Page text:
Review Summary: It’s an unspectacular deathcore debut album with ideas as stale as the genre itself.And Hell Followed With
, an act formed from a mix of other bands (Amidst the Fallen, Fatal Afire, Dulosis, Beyond the Wall of Sleep, and For the Fallen Dreams) gives listeners a rather boring listen with their debut record Domain
. Deathcore is a genre where, if a band doesn’t live up to expectations they become forgettable. The usual complaints include the recycling of ideas and uninspired breakdowns, often combined with uncreative instrumentation, just to name the least. Spewing out recycled idea after recycled idea, And Hell Followed With
launch themselves directly into a wave of deathcore mediocrity. This isn’t to say that this album can’t be listened to. There are some redeemable tracks that do lift the overall quality of the album. Unfortunately, these tracks are hidden in a wave of the mundane.
To describe Domain’s
sound; it could be considered a blend of over used breakdowns, raspy and growled vocal lines, relentless drum work and recycled guitar riffs and chord ideas and passages. And Hell Followed With’s
instrumentation while respectable, is the main downfall of the album. Granted each member knows what they are doing with their respective instruments, but the lack of creativity throughout the album ensures a dull listen. Vocalist Nick Holland shows many displays of a fine growler, but his highs have a slightly annoying shriek to them that could turn some listeners away. Of all the instruments the drums alone could be considered a standout based loosely on technical ability. The double bass work is crisp clear and even while the stick work provides the very backbone of the band. The fills may draw in the listener as they are well thought of and are neatly played. The bass guitar seems lost in every track and while it would reinforce the rhythm section of the album, it doesn’t lower the quality of the music being played. The guitarists, while capable rely on bottom heavy riffage and drawn out chords that drone on and mesh into one another. The lead sections are rarely thought of and when heard do not give much for the listeners to hold onto.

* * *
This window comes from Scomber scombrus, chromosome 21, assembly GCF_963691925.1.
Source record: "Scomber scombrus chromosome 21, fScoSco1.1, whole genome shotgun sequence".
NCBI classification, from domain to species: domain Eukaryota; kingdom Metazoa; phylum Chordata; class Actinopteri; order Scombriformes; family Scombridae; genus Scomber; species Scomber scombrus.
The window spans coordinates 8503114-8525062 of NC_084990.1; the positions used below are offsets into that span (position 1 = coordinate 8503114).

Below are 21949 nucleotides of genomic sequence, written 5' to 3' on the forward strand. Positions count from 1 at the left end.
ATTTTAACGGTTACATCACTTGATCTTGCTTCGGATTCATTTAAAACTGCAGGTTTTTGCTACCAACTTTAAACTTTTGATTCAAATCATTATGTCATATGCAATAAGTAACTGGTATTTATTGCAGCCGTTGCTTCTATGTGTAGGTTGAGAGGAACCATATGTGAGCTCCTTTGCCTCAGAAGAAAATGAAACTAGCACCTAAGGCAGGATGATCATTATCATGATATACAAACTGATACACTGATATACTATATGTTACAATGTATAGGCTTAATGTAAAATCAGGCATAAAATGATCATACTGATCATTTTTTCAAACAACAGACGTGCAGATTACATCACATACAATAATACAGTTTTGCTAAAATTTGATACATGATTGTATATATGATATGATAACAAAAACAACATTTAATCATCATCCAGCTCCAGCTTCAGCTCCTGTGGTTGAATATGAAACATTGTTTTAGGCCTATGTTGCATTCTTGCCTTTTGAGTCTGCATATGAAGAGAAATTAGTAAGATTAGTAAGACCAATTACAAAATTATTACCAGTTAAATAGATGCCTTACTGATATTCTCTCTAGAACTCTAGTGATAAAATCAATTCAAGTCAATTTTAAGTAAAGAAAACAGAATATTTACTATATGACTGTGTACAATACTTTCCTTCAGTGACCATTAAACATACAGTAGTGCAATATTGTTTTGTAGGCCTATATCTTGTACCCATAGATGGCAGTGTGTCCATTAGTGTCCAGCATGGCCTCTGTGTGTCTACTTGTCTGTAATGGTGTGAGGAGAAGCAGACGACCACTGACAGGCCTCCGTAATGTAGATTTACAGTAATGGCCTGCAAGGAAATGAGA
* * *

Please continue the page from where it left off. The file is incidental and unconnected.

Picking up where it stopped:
Album opener ‘The End Of Prosperity’ is very much an indication of what is to come on the album. After the completion of that fifty second track, listeners are exposed to the consistently mediocre level of material that will continue for the next thirty-four minutes. ‘Consumed By Silence’ shows many of the bands technical ability. From tremolo picking, pulsed bass kick work, to end of passage guitar fills and dark crunchy breakdown riffs. Unfortunately for this track and others is that they blend too well together and listeners may not know where one track ends and the other begins. This blending also creates less of a playback value for the listener. Highlighting the album is track ‘A Whisper From Sorrow’. As far as the album as a whole goes this is one of the most well done songs on here. ‘A Whisper From Sorrow’ shows a higher sense of musical taste with a lone ride cymbal bell, and the occasional dive bomb from the guitars drawing in the listener and more importantly keeping them interested longer.
And Hell Followed With
show they have experience behind their music, but lack the creative flair of many other bands. They are in no way pushing the envelope with their debut Domain
and has unfortunately created a rather uninspired listen. The only question is: “Will you as a listener be able to sit through the dull, in order to get to the slightly